TARP mitigated the damage, but it didn’t really repair anything. The author made an excellent point mentioning our decaying infrastructure. We may be a finance and technology based powerhouse now rather than an industrial one, but that infrastructure is still important to business and critical to our quality of life.

Posted by WRL | Report as abusive

TARP and ARRA did their jobs – they prevented a huge depression, so far. The problem is, there is nothing to help improve the situation, the economic foundaments are practically devastated, and if things start worsening, it will be impossible to devert, since no financial weapons has left. The author questions the statistics of ~9% unemployment. I question that statistics too – it is strange to see no change in a dinamic economy as the American. Most likely, the pace of unemployment matches the pace of people left out of unemployment compensation, i.e. out of the statistics. Besides, nobody truely presents statistics of personal wealth, the purchase basket for the CPI index has changed, but not the method of calculation, etc. The overall feeling on Main Street is that today is worse than last year, tomorrow will be even worse, but statistics doesn’t reflect that.

Posted by Ananke | Report as abusive

Simple – none of the TARP went toward restoring local manufacturing that accounts for 9 out of 10 jobs.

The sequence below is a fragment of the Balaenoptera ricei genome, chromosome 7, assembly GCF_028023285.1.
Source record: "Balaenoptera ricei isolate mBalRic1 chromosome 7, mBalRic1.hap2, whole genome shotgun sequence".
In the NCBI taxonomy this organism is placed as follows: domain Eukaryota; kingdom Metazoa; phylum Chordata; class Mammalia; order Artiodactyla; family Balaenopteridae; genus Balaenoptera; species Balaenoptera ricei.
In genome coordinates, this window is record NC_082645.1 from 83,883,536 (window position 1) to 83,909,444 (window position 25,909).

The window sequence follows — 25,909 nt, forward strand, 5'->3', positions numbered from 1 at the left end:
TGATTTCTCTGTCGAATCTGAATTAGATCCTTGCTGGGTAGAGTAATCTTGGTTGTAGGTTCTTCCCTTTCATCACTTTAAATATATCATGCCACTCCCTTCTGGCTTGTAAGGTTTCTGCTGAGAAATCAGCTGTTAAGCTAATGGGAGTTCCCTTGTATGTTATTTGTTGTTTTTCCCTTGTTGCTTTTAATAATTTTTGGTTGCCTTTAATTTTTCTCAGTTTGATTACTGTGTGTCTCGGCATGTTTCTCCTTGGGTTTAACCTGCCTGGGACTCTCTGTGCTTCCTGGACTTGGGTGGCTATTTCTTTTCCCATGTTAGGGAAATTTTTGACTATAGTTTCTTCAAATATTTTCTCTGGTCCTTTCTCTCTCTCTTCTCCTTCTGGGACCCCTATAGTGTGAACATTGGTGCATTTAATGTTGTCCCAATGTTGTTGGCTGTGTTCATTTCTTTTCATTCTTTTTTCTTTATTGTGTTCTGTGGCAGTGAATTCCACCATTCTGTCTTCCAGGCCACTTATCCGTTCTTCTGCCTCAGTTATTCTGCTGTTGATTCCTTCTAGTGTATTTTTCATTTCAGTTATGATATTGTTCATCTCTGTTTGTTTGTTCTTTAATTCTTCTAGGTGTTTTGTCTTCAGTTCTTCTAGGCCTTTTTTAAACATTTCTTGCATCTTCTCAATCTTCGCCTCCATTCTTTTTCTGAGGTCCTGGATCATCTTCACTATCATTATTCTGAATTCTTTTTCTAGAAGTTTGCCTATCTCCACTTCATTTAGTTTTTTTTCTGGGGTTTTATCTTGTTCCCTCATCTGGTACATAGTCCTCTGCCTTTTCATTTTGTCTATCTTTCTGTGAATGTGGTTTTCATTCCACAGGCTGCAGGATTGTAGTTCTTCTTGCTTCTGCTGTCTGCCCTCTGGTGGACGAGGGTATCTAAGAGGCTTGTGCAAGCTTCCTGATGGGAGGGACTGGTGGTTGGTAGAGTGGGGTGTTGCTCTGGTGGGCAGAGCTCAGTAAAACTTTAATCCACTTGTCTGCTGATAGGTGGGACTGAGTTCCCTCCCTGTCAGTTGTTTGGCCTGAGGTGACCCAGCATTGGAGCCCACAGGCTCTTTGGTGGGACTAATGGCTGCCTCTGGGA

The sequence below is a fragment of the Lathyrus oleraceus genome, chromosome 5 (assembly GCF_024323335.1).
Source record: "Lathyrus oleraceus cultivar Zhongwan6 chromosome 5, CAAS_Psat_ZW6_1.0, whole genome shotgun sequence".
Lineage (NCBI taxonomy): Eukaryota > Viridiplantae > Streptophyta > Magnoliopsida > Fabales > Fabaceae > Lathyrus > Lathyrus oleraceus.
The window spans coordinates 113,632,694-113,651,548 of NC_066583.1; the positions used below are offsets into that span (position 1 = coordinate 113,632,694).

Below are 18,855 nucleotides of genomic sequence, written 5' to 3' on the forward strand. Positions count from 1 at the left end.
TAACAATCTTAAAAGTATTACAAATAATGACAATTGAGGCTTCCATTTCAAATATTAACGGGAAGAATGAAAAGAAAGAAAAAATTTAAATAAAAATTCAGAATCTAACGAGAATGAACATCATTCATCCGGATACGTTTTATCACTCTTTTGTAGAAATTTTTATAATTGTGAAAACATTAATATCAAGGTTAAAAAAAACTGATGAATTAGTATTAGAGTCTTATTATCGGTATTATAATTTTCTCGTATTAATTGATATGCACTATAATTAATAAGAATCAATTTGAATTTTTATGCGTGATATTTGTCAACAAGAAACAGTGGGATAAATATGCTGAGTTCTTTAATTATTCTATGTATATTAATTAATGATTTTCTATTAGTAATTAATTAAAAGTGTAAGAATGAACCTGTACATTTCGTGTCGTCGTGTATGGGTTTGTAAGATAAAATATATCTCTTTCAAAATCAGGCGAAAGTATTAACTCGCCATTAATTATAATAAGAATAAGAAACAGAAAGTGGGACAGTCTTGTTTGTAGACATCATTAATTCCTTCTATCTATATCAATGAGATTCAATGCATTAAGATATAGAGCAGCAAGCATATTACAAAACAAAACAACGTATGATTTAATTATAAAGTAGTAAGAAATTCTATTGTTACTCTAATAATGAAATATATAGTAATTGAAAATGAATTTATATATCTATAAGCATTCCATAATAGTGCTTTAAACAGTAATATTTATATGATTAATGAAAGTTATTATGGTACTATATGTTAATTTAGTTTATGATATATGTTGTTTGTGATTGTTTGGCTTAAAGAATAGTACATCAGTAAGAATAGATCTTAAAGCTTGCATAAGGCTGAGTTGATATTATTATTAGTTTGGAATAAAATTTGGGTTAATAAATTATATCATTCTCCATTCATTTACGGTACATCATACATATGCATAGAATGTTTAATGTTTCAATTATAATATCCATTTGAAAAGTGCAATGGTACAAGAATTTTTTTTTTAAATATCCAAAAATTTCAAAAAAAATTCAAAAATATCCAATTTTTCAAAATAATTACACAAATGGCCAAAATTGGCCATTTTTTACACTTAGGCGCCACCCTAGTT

Unregulated free-trade equates to job losses and recession.

Couple of recent steps in regulating unfair trading partners via import-duties and regulating tax-breaks to corporations that are creating no meaningful local jobs, are in the right direction but are not comprehensive and aggressive enough.

I wish we can stop the war spending that seems to be a perpetual drain on our resources, institute more comprehensive regulated free-trade and mandate manufacturing pertinent to new technologies to be local for a period of the first 7 years, for example, toward restoring the local prosperity.

Posted by Mott | Report as abusive

“Always nice to see an opinion column trying to sound like an article by making up statistics.”

@TrueIronPatriot, you always prod people to provide evidence to their claims yet when the author of this blog provides links to where he is getting his information from you claim he is making up statistics. Should you not check the validity of his references first? You always believe and offer the links you provide to state your cases as truth, perhaps the author here believes his references to be truth also.
You always present your arguements in a clear, rational manner and never attack anyone regardless of their opinions. I do think it is a stretch for you though to claim the author is “making up statistics” when references are presented, and as I stated already, that is what you always ask for in an opposing opinion.